While many books have inspired me, there are two books "The Effective Executive" by Peter Drucker and "Managing the Professional Services Firm" by David Maister that have helped me in business. Drucker's book showed me new ways to be an effective and time-conscious executive, understanding the art of prioritizing, delegating and leveraging my own talents for the good of the organization. Maister's book provided useful strategies and insight into the unique management principles and challenges of a professional service firm. His book armed me with useful strategies I can apply at work as COO of a professional services firm.
Malcolm Gladwell books constantly provide an interesting and fresh perspective on life, both personally and professionally. Nowadays, I find more and more articles on LinkedIn and other related sites which provide daily inspiration and a fresh perspective on current events and trends.
One of my all time favorite books is "The Speed of Trust" by Stephen M.R. Covey, which shines a light on trust as a critical factor for high-performance teams and organization. A more recent favorite of mine is "The Happiness Advantage" by Shawn Achor, which emphasizes how a positive mind-set can contribute to a more engaged, energetic and productive work culture. Happiness brings success is the key point, not the other way around.
There are quite a few books that have inspired me, but one to which I refer back frequently is "Success Built to Last: Creating a Life that Matters," by Jerry Porras, Stewart Emery and Mark Thompson. It’s a great series of spontaneous interviews with "extraordinary individuals whose impact on the world endures," such as Richard Branson, Steve Forbes and Maya Angelou, to name a few. They share their personal insights and experiences regarding success and failure, enduring changes, and basic human issues such as "self-identity, self-renewal, and how to put true meaning into life and work."
There are so many great books, but one that stands out is "Leading With Soul" by Lee Bolman and Terrence Deal. It is a great reminder that business is much more than the numbers. It is a cliche but a business is the people and the teams they form. Leaders that lose sight of that lose so much more than just the financial results. And, just like with families, it is the stories and the shared experiences that create a bond between us and that mean so much more than any paycheck.
I recently read "Shift Happens!" by Robert Holden. The book focuses on how we can empower ourselves and those around us to recognize our full self potential and not feel our ego’s get in the way. As I read the book I couldn’t help but focus on a number of topics which would help my management style including; "beware of 'I' strain" which is an individual perspective that you are independent and should never ask for help. As I read this, I thought that no team is independent, and success is achieved by teams -- not individuals.
"Blue Ocean Strategy" by W. Chan Kim and Renee Mauborgne has inspired and impacted my professional life. It states that in order to gain significant market share in the business world, you must leave the 'red ocean' of head to head competition and find your 'blue ocean' for success. Find your area of differentiation, find the untapped space, think outside of the box and define or build a new market segment or business need that aligns with your strengths and has opportunity for growth. This is key to my personal leadership style as well as my personal approach and experience.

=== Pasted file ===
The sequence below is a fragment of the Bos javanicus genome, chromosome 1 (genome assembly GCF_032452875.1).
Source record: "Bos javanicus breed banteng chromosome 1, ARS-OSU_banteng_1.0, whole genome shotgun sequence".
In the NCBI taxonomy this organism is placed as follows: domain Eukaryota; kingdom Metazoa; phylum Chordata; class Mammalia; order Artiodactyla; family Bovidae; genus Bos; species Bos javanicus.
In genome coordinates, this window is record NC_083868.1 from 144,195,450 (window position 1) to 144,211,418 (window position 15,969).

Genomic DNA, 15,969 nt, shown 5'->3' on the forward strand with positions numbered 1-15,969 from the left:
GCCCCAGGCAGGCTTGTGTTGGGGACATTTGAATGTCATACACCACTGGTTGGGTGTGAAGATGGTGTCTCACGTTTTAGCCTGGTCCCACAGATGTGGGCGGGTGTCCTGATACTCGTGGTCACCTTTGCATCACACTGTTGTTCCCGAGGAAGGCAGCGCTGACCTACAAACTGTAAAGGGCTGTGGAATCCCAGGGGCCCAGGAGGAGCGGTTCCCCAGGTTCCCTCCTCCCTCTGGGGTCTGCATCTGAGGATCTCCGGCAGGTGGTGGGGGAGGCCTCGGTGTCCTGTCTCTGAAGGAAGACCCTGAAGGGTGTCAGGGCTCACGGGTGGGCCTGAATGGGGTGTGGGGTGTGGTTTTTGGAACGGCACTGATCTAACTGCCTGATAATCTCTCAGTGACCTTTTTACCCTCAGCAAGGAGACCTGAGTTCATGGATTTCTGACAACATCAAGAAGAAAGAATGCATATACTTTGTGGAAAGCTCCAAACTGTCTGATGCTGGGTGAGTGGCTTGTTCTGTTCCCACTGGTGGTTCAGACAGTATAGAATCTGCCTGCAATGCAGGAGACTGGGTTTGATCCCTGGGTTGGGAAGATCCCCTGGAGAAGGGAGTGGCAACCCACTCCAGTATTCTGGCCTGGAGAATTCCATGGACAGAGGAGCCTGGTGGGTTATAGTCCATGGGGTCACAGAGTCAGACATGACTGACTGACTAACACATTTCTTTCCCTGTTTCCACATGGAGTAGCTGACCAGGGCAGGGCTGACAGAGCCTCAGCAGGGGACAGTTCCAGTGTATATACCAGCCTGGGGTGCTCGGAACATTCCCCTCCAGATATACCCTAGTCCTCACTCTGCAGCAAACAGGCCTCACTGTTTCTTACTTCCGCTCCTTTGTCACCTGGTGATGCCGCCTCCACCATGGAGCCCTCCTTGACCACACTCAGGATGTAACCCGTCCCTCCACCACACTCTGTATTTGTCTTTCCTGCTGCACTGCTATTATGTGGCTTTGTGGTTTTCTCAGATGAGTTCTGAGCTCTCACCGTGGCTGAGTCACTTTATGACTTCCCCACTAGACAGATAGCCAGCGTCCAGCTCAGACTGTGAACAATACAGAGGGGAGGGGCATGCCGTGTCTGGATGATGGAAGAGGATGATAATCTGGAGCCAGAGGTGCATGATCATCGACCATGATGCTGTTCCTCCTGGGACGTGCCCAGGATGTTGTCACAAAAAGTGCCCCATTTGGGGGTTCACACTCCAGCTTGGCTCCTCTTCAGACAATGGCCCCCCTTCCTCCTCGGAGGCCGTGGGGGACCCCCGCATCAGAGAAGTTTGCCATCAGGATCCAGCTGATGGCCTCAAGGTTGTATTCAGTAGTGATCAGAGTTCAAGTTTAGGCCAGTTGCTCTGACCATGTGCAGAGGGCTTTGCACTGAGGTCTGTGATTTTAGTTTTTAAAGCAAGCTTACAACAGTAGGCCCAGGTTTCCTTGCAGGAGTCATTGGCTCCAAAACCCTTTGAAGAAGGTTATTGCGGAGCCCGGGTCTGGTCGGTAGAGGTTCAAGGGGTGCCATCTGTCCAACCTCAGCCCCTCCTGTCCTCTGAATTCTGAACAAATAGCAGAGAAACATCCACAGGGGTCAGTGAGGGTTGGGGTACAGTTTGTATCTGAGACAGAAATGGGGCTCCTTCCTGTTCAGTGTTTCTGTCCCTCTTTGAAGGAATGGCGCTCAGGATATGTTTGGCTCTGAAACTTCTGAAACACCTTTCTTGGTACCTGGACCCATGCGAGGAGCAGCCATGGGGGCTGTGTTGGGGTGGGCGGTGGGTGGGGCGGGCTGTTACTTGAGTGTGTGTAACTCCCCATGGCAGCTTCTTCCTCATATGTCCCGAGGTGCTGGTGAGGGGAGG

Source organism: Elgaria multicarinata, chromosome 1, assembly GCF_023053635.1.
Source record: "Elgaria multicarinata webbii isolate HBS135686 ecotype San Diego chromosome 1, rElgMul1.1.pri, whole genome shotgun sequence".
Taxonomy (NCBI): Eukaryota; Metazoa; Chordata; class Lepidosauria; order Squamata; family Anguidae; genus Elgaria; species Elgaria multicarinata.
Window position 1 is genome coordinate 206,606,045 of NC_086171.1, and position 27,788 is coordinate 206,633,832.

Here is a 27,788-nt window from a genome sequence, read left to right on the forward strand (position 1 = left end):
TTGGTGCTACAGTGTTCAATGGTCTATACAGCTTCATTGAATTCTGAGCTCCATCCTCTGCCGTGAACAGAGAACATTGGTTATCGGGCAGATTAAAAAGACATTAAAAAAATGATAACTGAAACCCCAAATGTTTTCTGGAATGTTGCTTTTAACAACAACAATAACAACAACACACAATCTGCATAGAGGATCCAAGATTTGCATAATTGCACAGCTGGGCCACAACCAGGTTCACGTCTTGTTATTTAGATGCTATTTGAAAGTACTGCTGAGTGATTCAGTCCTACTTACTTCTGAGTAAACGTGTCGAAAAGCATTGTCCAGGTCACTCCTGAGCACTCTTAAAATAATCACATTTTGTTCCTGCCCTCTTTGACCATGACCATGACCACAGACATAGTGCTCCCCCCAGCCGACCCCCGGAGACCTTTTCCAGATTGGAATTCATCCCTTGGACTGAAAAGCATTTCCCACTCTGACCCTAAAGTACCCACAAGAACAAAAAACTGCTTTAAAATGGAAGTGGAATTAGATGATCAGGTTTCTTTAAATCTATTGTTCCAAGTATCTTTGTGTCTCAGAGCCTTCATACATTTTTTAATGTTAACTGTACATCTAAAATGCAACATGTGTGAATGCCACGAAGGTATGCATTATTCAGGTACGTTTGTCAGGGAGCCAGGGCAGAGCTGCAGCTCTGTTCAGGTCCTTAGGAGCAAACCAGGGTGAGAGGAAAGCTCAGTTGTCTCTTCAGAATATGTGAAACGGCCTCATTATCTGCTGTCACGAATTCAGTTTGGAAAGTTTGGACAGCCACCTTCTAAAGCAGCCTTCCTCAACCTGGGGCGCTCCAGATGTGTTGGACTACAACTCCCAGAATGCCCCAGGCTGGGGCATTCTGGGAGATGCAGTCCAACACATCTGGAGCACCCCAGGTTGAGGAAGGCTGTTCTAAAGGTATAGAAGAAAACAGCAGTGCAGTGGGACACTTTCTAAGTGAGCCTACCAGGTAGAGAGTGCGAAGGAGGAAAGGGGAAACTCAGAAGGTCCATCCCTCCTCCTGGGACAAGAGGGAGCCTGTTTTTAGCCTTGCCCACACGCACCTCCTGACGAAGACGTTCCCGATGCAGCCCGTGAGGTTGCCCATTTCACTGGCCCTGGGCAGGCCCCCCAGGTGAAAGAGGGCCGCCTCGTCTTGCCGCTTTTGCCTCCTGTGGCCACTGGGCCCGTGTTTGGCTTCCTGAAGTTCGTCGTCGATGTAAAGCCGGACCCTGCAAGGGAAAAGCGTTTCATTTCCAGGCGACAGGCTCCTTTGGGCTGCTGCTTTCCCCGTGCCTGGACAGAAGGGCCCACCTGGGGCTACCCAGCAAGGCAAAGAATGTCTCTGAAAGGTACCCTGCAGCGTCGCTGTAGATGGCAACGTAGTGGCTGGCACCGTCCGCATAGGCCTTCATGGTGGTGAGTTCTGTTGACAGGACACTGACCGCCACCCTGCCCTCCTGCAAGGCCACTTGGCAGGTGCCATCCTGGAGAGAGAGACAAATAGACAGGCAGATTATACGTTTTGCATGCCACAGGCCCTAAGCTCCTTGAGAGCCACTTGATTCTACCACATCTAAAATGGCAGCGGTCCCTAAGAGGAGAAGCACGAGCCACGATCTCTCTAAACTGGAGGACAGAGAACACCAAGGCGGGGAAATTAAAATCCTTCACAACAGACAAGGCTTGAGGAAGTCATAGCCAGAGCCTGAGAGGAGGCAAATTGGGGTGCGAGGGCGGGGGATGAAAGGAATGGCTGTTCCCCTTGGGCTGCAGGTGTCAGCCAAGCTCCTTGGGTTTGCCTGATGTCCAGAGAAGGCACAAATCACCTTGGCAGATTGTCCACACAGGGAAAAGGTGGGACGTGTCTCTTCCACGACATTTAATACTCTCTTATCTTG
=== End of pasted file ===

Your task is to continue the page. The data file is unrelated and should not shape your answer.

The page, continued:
"Work Love Pray" by Diane Paddison, CSO of Cassidy Turley and former COO of Trammel Crow (now CB Richard Ellis) and ProLogis. It is a great book for women professionals who need a little reminder about work life balance while climbing up the corporate ladder.
I continue to refer back to the basics: "Who Moved My Cheese," for example with the reminder to be flexible and patient during change. I cannot always control the situation and need to remind myself not to rush to judgment.
I recently read "Drive: The Surprising Truth About What Motivates Us" by Daniel H. Pink, which discusses motivation and the scientific principles that managers in the business world are not putting into practice today. One of the things that I found interesting about this book was incentives around performance. If an employee already enjoys what they are doing, they are internally motivated. Therefore if you then provide them with a monetary reward, that could actually de-motivate them. Since I do have a relatively new team, I found this book helpful as far as how I should incentivize each individual.
I recently read "Lean In" by Sheryl Sandberg, and I agree with her that women need to own their empowerment. I’ve also been motivated by "Outliers" by Malcolm Gladwell. It shows how luck, timing and perseverance play a huge role in success. In my own life, I have seen how tenacity and hard work have helped me to become an effective a leader.
"Leading Out Loud" by Terry Pearce. This book discusses the importance of authenticity in leadership to build loyalty in organizations. It helps leaders find ways to effectively communicate their values and vision in order to inspire commitment. The book provides great tools as you lead an organization through change, which I found particularly useful given the ever-changing business environments most of us work in.
This is going to sound random, but I enjoy reading books on science and physics like "Black Holes and Time Warps" by Kip Thorne and "The Greatest Show on Earth" by Richard Dawkins. They are super-interesting, encourage analytical thinking, and help keep life and work in perspective.
I am passionate about being who I was created to be and to serve out the purpose I am meant to serve so I tend to read books and do studies that allow me to focus and develop purposefully. Bob Buford's book "HalfTime" talks about leading a life of significance and not only success. Pat Gelsinger's book "The Juggling Act" talks about creating balance with those things most important to you including faith, family and a career. These two highly successful career men offer inspiration as well as "job aides" for life or purpose and balance.
"Maverick" -- a great true story about a company who gave back the running of the business to the staff to see how they would manage things. Good insight into behavior and decision making when each decision has a direct positive or negative consequence to each worker.
"Social Media Strategies for Professionals and Their Firms" by Michelle Golden. Michelle does a wonderful job providing resources and real-life examples for professionals who want to utilize social media to communicate and interact with clients, partners, and colleagues. Simon Sinek's "Start With Why: How Great Leaders Inspire Everyone to Take Action" is another career-changing read.
I have been trying to finish "Mastering the Rockefeller Habits." I think this book shows some basic steps needed to transform an organization. I think it is especially helpful in our business as it is so fast-paced.